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Outdoor Life: All my barbers
Alvin Richardson
Alvin Richardson

Over decades of time the guys (and gals) who have cut my hair changed based on where I was living at the time and how much attention to detail was required. 
    Various stages of my life necessitated me to look for a stylist who could fix my hair to make just the right statement. Of course the statement I was looking for has changed periodically based on age, social position and whether or not I gave a rip about public perception.
    Actually, in the first stage of my life daddy was in charge of those things so it was much simpler. His basic requirements were that it didn’t cost much and that we didn’t have to go very often.
    With those two prerequisites in mind he took us to Mr. Cowan.  Mr. Cowan was far removed from what today is known as a hair stylist. In fact, I think he was a retired sheep-shearer from New Zealand, because the only tools in his bag were a large pair of clippers and some dull scissors. Strangely, there were no mirrors.
    Each time we exited his establishment it looked like daddy had in tow a pack of stray dogs (my brothers and I) that had just been cured of the mange. Of course daddy cared not a whit about my social position nor the fact that we had to put up with no small amount of scorn from our classmates at school.
    As time passed and I moved on to junior high and high school the need for a cool hair cut became much more essential.  Had I showed up with one of those funky hair-dos from my early days there might have been disastrous results. I would never have been able to get a girl to look in my direction and DFACS would have come calling to see if there was some abuse going on at home. Daddy relented and thus some hair actually grew on top of my head for the first time in my life. It was an epic day when I was able to buy a comb and sweep my new locks into a beautiful upward curve using Bryl Cream.
    When I went to college, things changed dramatically. I then had the freedom to have a hair style that was of my own choosing. I was a basketball jock and my two heroes of the day were Pete Maravich and Earl “The Pearl” Monroe, so I went for a combination of the two. Maravich had long flowing, floppy locks and Monroe had “mutton chop” sideburns so I had me a set of each. You might say that this was a dead period in my barber days because I didn’t have one for several years.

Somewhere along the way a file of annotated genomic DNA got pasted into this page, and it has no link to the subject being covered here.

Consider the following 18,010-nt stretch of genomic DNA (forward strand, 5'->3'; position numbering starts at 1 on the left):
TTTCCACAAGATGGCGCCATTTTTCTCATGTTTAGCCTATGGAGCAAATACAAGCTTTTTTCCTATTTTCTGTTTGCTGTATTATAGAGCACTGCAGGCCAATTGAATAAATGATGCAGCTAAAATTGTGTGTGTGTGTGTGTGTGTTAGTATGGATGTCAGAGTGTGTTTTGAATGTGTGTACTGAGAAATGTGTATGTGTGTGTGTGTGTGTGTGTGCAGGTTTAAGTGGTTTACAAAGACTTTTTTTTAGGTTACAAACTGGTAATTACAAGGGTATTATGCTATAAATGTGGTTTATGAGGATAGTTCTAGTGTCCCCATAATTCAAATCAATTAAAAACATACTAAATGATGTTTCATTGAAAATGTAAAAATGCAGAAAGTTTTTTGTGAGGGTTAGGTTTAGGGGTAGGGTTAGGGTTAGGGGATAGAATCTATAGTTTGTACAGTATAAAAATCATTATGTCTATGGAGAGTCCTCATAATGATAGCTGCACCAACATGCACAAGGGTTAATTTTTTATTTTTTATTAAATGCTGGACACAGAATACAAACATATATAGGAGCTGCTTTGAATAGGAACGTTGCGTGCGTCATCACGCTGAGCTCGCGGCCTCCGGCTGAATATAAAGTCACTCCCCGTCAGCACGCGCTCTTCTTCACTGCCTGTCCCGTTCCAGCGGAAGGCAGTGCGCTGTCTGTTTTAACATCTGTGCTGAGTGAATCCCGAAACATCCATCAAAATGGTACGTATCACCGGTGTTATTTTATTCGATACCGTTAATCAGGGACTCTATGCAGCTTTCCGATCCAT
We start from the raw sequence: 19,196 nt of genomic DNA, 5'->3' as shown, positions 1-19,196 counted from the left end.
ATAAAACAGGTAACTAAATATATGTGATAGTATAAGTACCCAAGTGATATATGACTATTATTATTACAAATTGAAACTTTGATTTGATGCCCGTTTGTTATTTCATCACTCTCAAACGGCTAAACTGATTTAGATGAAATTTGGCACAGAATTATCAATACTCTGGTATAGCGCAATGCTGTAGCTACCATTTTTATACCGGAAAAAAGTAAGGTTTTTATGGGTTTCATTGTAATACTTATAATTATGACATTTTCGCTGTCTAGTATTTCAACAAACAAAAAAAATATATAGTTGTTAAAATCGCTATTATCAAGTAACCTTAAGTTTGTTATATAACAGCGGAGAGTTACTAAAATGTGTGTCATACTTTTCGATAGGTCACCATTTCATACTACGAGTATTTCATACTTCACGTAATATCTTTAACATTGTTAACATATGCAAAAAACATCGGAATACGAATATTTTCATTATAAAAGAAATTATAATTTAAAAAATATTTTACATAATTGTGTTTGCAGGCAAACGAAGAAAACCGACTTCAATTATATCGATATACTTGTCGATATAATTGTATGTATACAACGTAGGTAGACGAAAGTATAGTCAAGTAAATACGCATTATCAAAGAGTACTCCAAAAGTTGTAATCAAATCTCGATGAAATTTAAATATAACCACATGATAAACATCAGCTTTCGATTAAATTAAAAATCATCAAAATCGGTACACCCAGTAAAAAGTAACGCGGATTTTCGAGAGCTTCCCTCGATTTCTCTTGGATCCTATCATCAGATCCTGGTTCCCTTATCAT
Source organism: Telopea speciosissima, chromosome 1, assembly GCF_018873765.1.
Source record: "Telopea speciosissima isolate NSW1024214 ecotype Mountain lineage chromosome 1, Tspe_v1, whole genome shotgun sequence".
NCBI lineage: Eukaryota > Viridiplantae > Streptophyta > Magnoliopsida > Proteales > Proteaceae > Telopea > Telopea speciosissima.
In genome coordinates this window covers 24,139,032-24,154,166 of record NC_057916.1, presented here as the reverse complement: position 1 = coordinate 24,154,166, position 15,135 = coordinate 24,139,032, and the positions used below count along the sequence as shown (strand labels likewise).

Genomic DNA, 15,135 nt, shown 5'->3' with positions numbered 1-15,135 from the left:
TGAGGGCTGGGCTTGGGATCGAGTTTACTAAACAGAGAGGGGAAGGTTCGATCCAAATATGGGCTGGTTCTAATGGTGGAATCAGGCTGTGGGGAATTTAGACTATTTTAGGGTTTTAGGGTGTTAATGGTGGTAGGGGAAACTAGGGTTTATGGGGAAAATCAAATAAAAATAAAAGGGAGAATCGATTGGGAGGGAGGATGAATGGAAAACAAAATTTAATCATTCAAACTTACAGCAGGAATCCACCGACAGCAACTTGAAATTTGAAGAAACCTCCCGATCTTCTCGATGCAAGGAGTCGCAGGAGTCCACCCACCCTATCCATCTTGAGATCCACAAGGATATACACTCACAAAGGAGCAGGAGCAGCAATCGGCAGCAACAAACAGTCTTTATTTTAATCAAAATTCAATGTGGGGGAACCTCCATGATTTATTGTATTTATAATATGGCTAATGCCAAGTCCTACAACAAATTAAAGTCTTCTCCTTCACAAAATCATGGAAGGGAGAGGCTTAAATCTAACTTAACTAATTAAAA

Nonetheless my social position called on me to make a fashion statement and thus I went five years without a visit to any salon. I was a sight to behold as I made my way around campus with a signature hair-do and I can honestly report to you that the ladies loved it. Daddy was not as enamored with it as the girls at school and on the occasional trip home I could not sit at the table to eat supper with the rest of the family. Daddy even threatened to take me to see Mr. Cowan. The old sheep-shearer would have been ecstatic to see me.
    Upon graduation I got an actual job working as a high school teacher and coach and the scenario changed again. My principal told me to cut my hair or hit the road.
    I met his demands for three reasons.  1) I was scared of him, 2) my social position as a teacher called for an All-American look and 3) my wobbly financial footing was as stake.
    So, after a five-year sabbatical I went to a country barber. It took Mr. Cutall an hour to find my eyes and once he had a point of reference he took another hour to cull my mop down to a length that would pass muster with the school boss. The “mutton chops” and Maravich look were a thing of the past.
    As I moved into a state of marital bliss my wife took over the hair cutting duties.  She took on this project because we didn’t have any money, because she fancied herself a stylist, and because she said that’s the way we were going to do it. It was a miserable time because unlike Mr. Cowan she took immense pride in the end result and paid a great deal of attention to detail. 
    The process typically took about two hours as she snipped a 16th of an inch of hair at a time and then checked the evenness with a ruler. When she made a move toward the hair spray bottle I put my foot down. No self-respecting football coach would show up to the practice field with stiff hair. I will say however that my social status skyrocketed because I had the best haircut at school.
    This arrangement came to an end when she could no longer make chicken salad out of chicken manure and she informed me that henceforth I would need to go to a regular barber.
    So now I go see John in Madison about once every three months. It’s an easy job because my hair growth rate is about one inch per year and my hair line is in full retreat. John knows that I have a social status to preserve and so he does the best he can with what is left to work with. Once he finishes it always looks much better but at this stage that is a relative term. The only thing I tell John is don’t take too much off the top.
    I’m scared that it won’t grow back.

    Alvin Richardson is a contributing writer, retired educator, and public speaker. Contact him at